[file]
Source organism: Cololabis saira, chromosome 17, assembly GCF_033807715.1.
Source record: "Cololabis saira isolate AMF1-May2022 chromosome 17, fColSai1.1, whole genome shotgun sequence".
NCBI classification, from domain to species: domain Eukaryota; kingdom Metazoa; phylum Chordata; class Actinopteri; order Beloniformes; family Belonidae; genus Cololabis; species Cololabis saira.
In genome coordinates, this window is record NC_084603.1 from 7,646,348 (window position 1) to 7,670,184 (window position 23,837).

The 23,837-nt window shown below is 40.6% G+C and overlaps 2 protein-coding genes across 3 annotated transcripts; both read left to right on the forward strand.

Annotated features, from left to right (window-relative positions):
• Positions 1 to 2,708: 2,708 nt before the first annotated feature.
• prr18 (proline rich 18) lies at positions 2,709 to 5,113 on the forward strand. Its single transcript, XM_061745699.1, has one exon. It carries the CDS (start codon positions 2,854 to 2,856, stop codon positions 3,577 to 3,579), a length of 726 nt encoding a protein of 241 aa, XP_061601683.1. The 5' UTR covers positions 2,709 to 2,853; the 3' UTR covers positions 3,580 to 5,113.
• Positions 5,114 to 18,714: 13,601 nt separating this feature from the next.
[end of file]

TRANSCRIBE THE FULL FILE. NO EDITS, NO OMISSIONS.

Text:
Source organism: Cololabis saira, chromosome 17, assembly GCF_033807715.1.
Source record: "Cololabis saira isolate AMF1-May2022 chromosome 17, fColSai1.1, whole genome shotgun sequence".
NCBI classification, from domain to species: domain Eukaryota; kingdom Metazoa; phylum Chordata; class Actinopteri; order Beloniformes; family Belonidae; genus Cololabis; species Cololabis saira.
In genome coordinates, this window is record NC_084603.1 from 7,646,348 (window position 1) to 7,670,184 (window position 23,837).

The 23,837-nt window shown below is 40.6% G+C and overlaps 2 protein-coding genes across 3 annotated transcripts; both read left to right on the forward strand.

Annotated features, from left to right (window-relative positions):
• Positions 1 to 2,708: 2,708 nt before the first annotated feature.
• prr18 (proline rich 18) lies at positions 2,709 to 5,113 on the forward strand. Its single transcript, XM_061745699.1, has one exon. It carries the CDS (start codon positions 2,854 to 2,856, stop codon positions 3,577 to 3,579), a length of 726 nt encoding a protein of 241 aa, XP_061601683.1. The 5' UTR covers positions 2,709 to 2,853; the 3' UTR covers positions 3,580 to 5,113.
• Positions 5,114 to 18,714: 13,601 nt separating this feature from the next.